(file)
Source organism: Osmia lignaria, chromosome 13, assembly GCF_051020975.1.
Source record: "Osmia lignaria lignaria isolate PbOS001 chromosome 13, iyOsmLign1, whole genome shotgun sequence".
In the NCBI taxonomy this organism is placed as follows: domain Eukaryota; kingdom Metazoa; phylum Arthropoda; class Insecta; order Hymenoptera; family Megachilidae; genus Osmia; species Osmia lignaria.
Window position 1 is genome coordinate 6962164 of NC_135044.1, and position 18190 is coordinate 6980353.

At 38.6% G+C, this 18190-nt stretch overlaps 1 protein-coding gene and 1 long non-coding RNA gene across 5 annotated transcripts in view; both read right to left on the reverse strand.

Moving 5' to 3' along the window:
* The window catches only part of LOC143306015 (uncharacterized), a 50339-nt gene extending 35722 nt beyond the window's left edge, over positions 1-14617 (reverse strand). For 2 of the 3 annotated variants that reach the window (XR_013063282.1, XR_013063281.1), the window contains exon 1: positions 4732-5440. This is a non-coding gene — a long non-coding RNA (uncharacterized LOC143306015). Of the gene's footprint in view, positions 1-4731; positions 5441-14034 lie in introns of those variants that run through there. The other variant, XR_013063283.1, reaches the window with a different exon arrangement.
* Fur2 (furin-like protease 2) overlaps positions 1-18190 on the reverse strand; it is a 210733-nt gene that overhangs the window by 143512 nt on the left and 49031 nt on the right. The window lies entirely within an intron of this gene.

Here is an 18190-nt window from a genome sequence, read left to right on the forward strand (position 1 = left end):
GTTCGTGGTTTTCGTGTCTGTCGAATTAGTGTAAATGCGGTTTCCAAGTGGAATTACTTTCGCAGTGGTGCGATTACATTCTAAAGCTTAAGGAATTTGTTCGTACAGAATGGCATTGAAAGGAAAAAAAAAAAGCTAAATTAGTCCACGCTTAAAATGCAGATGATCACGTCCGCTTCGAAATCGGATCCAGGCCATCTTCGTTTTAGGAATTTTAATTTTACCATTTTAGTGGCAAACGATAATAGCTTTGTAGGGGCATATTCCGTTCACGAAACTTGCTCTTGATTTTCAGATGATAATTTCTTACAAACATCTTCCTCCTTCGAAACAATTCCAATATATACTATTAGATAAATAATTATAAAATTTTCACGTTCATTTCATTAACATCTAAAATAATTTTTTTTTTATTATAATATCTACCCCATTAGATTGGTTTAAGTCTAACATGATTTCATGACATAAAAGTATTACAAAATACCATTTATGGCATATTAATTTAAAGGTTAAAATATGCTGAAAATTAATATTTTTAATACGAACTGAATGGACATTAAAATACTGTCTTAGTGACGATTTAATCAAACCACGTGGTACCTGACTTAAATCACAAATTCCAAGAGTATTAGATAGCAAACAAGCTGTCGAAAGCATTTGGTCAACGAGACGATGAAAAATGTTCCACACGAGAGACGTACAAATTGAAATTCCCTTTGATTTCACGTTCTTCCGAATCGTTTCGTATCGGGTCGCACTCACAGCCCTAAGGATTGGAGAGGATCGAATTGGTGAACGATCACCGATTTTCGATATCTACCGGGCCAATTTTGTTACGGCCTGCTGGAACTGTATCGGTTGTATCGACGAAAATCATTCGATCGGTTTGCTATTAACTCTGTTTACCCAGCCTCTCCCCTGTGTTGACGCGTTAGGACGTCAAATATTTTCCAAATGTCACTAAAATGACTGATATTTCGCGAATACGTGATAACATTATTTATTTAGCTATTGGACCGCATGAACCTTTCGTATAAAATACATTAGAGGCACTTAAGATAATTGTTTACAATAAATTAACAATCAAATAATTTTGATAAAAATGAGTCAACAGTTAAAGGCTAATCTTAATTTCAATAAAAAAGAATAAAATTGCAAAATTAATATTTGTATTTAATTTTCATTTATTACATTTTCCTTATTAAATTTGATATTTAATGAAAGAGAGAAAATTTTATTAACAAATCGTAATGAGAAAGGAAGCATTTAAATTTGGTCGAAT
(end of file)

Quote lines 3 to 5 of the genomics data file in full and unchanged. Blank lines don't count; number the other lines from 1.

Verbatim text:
In the NCBI taxonomy this organism is placed as follows: domain Eukaryota; kingdom Metazoa; phylum Arthropoda; class Insecta; order Hymenoptera; family Megachilidae; genus Osmia; species Osmia lignaria.
Window position 1 is genome coordinate 6962164 of NC_135044.1, and position 18190 is coordinate 6980353.

At 38.6% G+C, this 18190-nt stretch overlaps 1 protein-coding gene and 1 long non-coding RNA gene across 5 annotated transcripts in view; both read right to left on the reverse strand.